When Super Bowl LIV gets underway this Sunday at Hard Rock Stadium in Miami Gardens, physicians with Miami Orthopedics & Sports Medicine Institute  will be assisting trainers and doctors with both teams, the Kansas City Chiefs and San Francisco 49ers.
John Uribe, M.D. , chief medical executive at the Institute , and head team physician for the Miami Dolphins, explains why he and fellow orthopedic physicians Michael Swartzon, M.D. , and Gautam Yagnik, M.D. , are needed for the big game.
“The visiting team physicians don’t have a Florida medical license, so they look to us as a courtesy to assist them when they come into town,” says Dr. Uribe. “They would offer the same courtesy if we were the visiting team. During the week that they’re here, they turn to us, as the team physicians of the Dolphins, for help with anything they need for medical care (even a referral to a dentist, or whatever it may be). Anything they need imaging related, we accommodate at one of our Baptist Health locations. It’s a team effort.”
As medical director overseeing the Miami Dolphins, Dr. Uribe’s oversees all physicians and athletic trainers. He coordinates the medical care for all players and coaches in the Miami Dolphins organization – during the season and off-season.
“We attend the NFL combine to perform physical exams on all draft eligible players. During off season, we do training and emergency action plans,” says Dr. Uribe.
Dr. Uribe answers some questions about football-related injuries.
Question: Research indicates that the most common football injuries are those to the knees, ankles, upper leg, shoulders and head. Do you agree? Any other injuries we should add to this list?
Dr. Uribe: Yes, I agree. I would say that the most common injuries are the following, in this order: 1. Foot & Ankle, 2. Knee, 3. Shoulder, 4. Head. The most common knee injuries in football include those to the anterior cruciate ligament (ACL) and menisci. The ACL is at risk because it’s one of the four main ligaments in the knee and is the primary stabilizer for rotational movement. Players frequently pivot and change direction, and that is when the ACL and/or meniscus comes into play. Tackling, blocking and getting clipped from behind also can result in an ACL tear, as well as the medial or lateral collateral ligament (MCL or LCL).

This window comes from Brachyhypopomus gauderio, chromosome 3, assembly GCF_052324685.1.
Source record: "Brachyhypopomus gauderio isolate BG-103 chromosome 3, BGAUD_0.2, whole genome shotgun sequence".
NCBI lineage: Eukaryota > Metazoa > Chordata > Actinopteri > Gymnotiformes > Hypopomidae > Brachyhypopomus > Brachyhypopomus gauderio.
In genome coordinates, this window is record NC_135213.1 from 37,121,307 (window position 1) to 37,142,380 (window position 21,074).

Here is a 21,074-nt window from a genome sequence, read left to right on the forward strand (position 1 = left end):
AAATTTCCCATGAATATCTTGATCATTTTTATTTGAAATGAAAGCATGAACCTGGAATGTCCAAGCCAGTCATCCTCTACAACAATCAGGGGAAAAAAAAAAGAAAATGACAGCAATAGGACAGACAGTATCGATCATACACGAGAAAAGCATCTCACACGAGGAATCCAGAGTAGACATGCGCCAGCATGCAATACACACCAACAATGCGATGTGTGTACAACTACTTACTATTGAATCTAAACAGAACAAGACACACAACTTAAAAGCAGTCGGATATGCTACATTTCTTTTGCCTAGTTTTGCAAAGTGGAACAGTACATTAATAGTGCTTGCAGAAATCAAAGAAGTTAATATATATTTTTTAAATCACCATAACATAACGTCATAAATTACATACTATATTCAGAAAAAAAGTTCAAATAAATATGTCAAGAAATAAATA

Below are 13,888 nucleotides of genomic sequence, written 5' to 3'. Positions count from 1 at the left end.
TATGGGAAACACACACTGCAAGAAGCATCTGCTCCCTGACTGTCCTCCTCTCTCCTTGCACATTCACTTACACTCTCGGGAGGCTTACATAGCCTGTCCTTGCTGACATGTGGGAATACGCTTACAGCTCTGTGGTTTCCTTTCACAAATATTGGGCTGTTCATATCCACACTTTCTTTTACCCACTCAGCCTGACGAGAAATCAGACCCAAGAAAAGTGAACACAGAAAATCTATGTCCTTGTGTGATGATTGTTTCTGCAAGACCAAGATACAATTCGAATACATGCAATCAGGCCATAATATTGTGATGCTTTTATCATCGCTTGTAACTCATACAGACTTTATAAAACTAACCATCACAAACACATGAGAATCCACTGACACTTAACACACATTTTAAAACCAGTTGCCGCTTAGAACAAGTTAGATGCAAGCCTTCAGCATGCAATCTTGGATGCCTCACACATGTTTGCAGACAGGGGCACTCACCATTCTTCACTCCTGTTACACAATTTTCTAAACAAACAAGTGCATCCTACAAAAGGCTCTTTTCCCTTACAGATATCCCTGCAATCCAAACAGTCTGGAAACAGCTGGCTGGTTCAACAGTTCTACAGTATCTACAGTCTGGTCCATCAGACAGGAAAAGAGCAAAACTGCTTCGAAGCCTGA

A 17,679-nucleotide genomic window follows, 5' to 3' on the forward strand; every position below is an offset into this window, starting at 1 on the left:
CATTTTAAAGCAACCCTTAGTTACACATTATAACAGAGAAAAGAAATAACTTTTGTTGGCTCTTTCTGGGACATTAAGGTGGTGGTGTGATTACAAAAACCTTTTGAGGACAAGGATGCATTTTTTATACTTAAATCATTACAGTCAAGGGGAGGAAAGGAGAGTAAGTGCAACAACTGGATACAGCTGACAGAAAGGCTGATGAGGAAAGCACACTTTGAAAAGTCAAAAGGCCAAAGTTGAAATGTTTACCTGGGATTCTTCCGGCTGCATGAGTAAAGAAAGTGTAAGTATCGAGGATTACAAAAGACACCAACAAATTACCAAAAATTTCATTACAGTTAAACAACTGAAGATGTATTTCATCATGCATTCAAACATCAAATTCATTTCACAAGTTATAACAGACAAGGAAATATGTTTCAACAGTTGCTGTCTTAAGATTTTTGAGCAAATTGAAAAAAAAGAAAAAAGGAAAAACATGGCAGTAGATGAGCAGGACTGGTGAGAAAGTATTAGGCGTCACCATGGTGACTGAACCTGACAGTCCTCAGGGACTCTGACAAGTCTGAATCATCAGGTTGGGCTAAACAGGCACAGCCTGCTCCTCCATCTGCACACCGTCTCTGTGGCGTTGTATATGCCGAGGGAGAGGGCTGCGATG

Question: What are some of the worst football-related injuries you’ve seen throughout your career?
Dr. Uribe: Knee dislocations and spine-related injuries are the most severe I’ve seen on the field. Even then, we’ve fixed knee dislocations and the players have gone back to playing at the professional level. Our knowledge and surgical techniques have expanded to where the vast majority of orthopedic injuries are no longer career-ending.
Question: What advice do you share with the Miami Dolphins players to avoid injury?
Dr. Uribe: Be honest with yourself and the medical staff. Injuries have some kind of precursor to them – pain – something you’re trying to work through. Take care of your body. Get plenty of rest, eat well and fuel your body, and don’t come dehydrated to practice. We emphasize proper training, technique and warm-up to prevent injury. This includes stretching before, during and after the game. A good program also should include strength and endurance training to help combat fatigue, which diminishes the split-second timing the muscles need to properly react and absorb shock.
Question: For those NFL teams not participating in the Super Bowl, what advice do you have for players in the off-season to recover from injury and/or to remain healthy?
Dr. Uribe: Maintain healthy habits even during off season. Your body needs to train year round. Work life balance is key. Football season is draining, both physically and mentally. It’s important to spend time with family and relax, but also pay close attention and continue fitness levels. Stay active, work on strength training and stretching, and always perform warm-ups and cool-downs before exercise. There are no shortcuts in sports. Use off season to try to get better in a positive way. Keep determination and practice.